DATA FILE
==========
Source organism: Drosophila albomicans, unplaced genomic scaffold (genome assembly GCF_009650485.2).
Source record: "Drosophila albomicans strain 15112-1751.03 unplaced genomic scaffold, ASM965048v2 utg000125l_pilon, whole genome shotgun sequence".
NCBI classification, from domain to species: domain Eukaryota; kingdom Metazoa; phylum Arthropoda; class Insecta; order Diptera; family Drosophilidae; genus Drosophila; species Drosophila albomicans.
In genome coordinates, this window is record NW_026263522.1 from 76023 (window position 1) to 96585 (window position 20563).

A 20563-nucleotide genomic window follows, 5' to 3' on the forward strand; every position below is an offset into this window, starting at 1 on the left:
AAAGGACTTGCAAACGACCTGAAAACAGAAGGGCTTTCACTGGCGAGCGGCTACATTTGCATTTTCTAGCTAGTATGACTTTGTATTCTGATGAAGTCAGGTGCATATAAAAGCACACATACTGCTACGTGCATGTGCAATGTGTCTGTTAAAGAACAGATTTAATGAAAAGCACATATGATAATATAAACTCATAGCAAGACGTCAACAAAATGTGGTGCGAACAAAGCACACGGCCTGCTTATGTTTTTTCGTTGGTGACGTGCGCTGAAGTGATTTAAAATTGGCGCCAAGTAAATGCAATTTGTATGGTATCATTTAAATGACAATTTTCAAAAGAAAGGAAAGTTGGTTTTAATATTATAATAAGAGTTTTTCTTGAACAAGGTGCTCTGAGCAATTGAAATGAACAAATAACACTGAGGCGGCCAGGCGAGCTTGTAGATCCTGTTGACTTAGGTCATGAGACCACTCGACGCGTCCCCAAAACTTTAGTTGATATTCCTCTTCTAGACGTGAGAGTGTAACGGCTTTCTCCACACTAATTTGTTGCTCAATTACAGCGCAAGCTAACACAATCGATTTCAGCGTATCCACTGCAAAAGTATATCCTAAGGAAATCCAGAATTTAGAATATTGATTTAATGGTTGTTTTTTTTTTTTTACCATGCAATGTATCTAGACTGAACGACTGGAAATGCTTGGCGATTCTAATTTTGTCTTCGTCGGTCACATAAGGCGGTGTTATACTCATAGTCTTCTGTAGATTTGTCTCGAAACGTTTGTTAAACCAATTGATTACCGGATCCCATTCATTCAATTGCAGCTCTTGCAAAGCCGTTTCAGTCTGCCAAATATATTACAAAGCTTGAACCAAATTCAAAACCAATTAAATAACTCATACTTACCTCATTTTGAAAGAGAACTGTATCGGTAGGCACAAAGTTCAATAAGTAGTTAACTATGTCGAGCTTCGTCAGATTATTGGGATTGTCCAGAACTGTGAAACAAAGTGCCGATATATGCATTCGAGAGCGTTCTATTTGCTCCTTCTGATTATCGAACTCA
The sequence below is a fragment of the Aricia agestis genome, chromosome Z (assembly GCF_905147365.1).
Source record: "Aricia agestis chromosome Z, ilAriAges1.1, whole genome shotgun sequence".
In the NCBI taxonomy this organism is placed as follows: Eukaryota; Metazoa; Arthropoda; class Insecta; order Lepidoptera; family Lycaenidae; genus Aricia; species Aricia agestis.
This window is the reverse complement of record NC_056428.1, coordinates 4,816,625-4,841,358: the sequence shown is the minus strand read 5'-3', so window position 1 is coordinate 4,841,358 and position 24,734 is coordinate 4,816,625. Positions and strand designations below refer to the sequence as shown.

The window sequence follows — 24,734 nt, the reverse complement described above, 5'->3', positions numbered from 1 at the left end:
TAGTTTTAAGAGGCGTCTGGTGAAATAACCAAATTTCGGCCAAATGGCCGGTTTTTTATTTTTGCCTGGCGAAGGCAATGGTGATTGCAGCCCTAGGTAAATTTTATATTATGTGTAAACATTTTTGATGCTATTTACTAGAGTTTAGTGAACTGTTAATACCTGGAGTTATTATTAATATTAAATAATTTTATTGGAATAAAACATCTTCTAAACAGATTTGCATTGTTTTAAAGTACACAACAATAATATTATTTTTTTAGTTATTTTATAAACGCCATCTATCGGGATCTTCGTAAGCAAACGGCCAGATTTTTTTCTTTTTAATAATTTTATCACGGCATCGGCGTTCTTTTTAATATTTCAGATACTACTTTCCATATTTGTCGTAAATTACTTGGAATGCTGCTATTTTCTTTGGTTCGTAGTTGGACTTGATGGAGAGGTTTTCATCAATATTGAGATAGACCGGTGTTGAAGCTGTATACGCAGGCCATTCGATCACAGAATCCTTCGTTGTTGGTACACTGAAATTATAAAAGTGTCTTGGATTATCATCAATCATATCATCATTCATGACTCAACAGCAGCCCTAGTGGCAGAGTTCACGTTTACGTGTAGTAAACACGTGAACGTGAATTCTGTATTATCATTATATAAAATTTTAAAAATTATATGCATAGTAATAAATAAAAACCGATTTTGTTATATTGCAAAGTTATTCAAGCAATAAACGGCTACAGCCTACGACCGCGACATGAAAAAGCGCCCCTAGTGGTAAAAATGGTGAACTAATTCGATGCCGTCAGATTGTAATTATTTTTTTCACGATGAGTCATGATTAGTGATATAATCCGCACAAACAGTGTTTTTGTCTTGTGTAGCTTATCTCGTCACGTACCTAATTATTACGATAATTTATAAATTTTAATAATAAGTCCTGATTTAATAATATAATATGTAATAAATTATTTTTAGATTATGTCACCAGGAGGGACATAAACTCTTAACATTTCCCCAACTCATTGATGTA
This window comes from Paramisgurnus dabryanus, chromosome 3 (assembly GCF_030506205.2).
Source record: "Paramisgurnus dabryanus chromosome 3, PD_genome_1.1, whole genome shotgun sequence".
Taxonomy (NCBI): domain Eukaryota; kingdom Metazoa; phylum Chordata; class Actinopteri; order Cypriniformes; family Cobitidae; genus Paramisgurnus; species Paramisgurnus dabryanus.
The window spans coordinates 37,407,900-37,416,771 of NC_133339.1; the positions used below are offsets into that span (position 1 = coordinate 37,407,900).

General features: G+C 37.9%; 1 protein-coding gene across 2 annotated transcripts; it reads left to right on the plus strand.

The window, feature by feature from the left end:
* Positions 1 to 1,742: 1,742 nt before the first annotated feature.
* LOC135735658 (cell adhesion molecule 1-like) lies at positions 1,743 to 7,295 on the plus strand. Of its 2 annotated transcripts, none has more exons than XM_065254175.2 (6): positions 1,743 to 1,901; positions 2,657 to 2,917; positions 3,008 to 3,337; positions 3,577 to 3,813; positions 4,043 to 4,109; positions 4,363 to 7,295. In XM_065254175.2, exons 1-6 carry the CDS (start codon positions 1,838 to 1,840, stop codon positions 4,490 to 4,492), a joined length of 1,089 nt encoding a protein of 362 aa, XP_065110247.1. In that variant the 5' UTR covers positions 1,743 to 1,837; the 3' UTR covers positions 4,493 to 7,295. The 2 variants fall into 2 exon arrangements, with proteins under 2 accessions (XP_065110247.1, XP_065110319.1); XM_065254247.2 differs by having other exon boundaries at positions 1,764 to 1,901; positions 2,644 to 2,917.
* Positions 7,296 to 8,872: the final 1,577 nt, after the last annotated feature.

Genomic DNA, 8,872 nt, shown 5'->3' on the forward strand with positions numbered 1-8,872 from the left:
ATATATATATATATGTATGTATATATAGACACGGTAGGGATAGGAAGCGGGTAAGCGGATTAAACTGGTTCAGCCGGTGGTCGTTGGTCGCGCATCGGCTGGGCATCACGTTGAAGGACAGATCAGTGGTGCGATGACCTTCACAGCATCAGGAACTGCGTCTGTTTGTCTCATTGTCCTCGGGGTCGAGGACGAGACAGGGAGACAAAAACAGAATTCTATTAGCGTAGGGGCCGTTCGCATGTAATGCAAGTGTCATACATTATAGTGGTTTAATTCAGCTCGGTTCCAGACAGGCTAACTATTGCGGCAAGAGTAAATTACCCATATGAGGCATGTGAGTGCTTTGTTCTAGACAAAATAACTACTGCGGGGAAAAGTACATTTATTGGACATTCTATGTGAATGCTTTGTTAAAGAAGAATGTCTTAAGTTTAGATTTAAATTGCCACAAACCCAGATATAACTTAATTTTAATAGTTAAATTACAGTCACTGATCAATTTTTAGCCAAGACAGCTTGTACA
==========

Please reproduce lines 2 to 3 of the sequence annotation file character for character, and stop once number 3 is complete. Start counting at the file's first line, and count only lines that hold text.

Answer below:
Source record: "Drosophila albomicans strain 15112-1751.03 unplaced genomic scaffold, ASM965048v2 utg000125l_pilon, whole genome shotgun sequence".
NCBI classification, from domain to species: domain Eukaryota; kingdom Metazoa; phylum Arthropoda; class Insecta; order Diptera; family Drosophilidae; genus Drosophila; species Drosophila albomicans.